Wednesday, August 3, 2011

Learning to Tolerate the Waiting

Good Morning Cancer Patients;
I was reminded today when I was standing in a long line waiting to renew my license how I have distilled waiting down to its essence. The cancer treatment journey is filled with waiting. I think the whole process was designed around waiting. If you are not very tolerant of waiting and waiting annoyes you as it used to annoy me, you are going to be in for a series of long waits and miserable aggravations.

One of the first things cancer treatment taught me was how to wait, because you spend enormous amounts of time waiting - waiting to register, waiting to be called, waiting to have your vital signs taken, waiting for blood to be drawn, waiting to be admitted, waiting to have tests run, waiting for test results, waiting for the oncologist to see you, waiting for the infusion nurse to connect you to the infusion pump, and waiting, waiting, waiting some more.

Being good at waiting is an acquired skill. One I acquired and mastered during my journey with cancer. I sometimes wondered as I was graciously waiting, if the reason for the wait was because no one expected me to show up at the appointment time they gave me and were surprised and not ready when I showed up. Since I had begun to recognize I would be doing a great deal of waiting on this journey I figured I had 2 choices - First, get aggravated and complain which would do nothing but waste my energy and aggravate the help - Second, learn how to deal with it. I chose the latter.

The way I began to tolerate it was I began to expect to wait and therefore came prepared to do something with the wait time. I always brought my own materials to read and my cell phone for calls I had to make. When I ran out of things to do that I brought with me I began to watch and observe what was going on. How many people were waiting? What was the average wait time? What was the demographics of those that were waiting? How were the people waiting being treated by the service providers? How many service reps were there and how many of them were waiting on people to be serviced? I found observing what was going on to be much more entertaining than anything I had brought with me to occupy the wait time.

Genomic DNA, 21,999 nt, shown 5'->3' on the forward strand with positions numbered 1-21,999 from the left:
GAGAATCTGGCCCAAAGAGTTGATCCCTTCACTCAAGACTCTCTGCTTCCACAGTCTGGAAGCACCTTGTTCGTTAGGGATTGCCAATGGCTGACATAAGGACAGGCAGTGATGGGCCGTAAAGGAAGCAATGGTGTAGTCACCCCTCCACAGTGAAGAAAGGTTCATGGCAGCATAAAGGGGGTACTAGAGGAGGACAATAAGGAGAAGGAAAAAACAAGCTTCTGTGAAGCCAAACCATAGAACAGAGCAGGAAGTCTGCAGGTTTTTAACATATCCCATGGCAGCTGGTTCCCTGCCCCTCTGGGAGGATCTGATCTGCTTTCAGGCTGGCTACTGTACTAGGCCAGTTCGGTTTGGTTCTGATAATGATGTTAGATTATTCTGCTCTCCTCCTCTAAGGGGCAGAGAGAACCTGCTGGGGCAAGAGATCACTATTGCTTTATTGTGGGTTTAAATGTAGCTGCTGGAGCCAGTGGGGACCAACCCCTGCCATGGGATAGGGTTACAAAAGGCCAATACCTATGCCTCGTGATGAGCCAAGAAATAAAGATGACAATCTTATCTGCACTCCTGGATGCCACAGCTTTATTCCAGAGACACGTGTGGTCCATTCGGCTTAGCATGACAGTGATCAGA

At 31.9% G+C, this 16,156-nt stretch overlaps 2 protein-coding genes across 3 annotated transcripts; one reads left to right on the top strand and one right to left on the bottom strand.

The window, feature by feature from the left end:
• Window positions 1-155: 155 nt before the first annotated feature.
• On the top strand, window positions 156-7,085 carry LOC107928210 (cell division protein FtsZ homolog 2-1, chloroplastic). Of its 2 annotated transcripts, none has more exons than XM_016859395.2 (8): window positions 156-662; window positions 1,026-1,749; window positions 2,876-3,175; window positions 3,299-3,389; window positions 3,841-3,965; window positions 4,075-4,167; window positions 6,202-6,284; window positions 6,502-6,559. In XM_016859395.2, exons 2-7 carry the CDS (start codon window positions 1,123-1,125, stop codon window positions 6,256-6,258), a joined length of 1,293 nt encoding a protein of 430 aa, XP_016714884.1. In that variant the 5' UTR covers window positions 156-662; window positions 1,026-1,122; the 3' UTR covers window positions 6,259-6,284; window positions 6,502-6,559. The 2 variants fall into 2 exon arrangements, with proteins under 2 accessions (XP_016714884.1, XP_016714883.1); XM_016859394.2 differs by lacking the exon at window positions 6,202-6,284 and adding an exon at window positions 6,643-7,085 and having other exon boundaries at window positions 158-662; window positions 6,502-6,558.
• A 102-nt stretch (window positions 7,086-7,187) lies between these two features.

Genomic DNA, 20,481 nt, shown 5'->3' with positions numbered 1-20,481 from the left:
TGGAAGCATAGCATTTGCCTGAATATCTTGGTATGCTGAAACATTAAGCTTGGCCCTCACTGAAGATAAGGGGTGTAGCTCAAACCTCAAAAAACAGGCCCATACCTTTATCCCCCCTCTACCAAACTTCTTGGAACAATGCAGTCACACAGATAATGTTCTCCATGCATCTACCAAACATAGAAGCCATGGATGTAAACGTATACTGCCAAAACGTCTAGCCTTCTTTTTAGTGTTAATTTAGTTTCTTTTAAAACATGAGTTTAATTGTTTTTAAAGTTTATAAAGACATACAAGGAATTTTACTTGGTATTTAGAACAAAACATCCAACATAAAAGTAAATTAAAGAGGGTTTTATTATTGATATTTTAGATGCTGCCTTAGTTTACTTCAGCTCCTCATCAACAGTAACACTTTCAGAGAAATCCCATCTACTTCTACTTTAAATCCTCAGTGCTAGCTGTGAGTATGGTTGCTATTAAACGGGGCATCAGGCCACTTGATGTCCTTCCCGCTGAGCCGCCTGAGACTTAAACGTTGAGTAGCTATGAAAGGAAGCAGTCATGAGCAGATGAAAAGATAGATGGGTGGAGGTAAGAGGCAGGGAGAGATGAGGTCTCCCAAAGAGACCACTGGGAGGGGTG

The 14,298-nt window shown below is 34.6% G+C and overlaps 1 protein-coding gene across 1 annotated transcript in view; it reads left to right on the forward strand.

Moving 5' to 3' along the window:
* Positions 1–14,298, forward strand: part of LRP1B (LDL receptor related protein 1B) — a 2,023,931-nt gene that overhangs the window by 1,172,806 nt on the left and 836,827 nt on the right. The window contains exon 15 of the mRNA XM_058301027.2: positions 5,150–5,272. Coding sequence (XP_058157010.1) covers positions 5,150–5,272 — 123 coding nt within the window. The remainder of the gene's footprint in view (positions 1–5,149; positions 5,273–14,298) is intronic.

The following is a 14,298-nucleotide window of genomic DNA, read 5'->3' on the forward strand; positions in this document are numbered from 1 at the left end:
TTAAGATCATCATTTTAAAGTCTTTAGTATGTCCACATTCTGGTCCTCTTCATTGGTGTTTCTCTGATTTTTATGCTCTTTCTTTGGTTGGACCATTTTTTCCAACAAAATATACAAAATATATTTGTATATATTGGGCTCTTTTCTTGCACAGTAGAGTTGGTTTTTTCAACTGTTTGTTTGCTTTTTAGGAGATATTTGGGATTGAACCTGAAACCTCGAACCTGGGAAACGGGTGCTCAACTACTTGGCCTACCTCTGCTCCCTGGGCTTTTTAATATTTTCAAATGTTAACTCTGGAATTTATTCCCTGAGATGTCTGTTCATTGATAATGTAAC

Today I still use this approach to waiting and waiting doesn't bother me. My attitude is - Its like being in church, and as long as you have to be there, you may as well get something out of it. Enjoy the waiting...

Dealing with the Fear

Good Morning Cancer Patients;
There is never a good time to be diagnosed with cancer and as soon as that happens you become overwhelmed by the fear factor. Unfortunately the fear factor will be your companion on your journey with cancer from here on out. I don't think it ever goes away, only subsides in its intensity. The sooner you can get control of your fear, the sooner you stop wasting your needed energy and strength on the fear and start using them for treatment and recovery, as well as living a quality life with cancer as more cancer patients do today.

Don't underestimate the grip fear can have on you with cancer and how it can demotivate you and distract you from executing the task at hand, which is to get through the treatment and contribute to its success. As your journey continues you will find the fear factor interfering at various times: waiting to hear about test results; getting tested; going through surgery; feeling new pains in your body; worrying about recurrence; and numerous other times. You should recognize when the intensity the fear increases and begin to settle it quickly.

Several ways to settle the fear include: mentally removing yourself from the situation that has caused the fear to intensify; recognizing the toll the fear can have on you and mentally forcing it out of your thought process when it emerges; creating a distraction so you won't dwell on what is causing the fear; continue living your life and not letting the fear interrupt you.

Fear on this journey is not your friend but it is your companion. Don't let it strip you of the energy you need for treatment and recovery.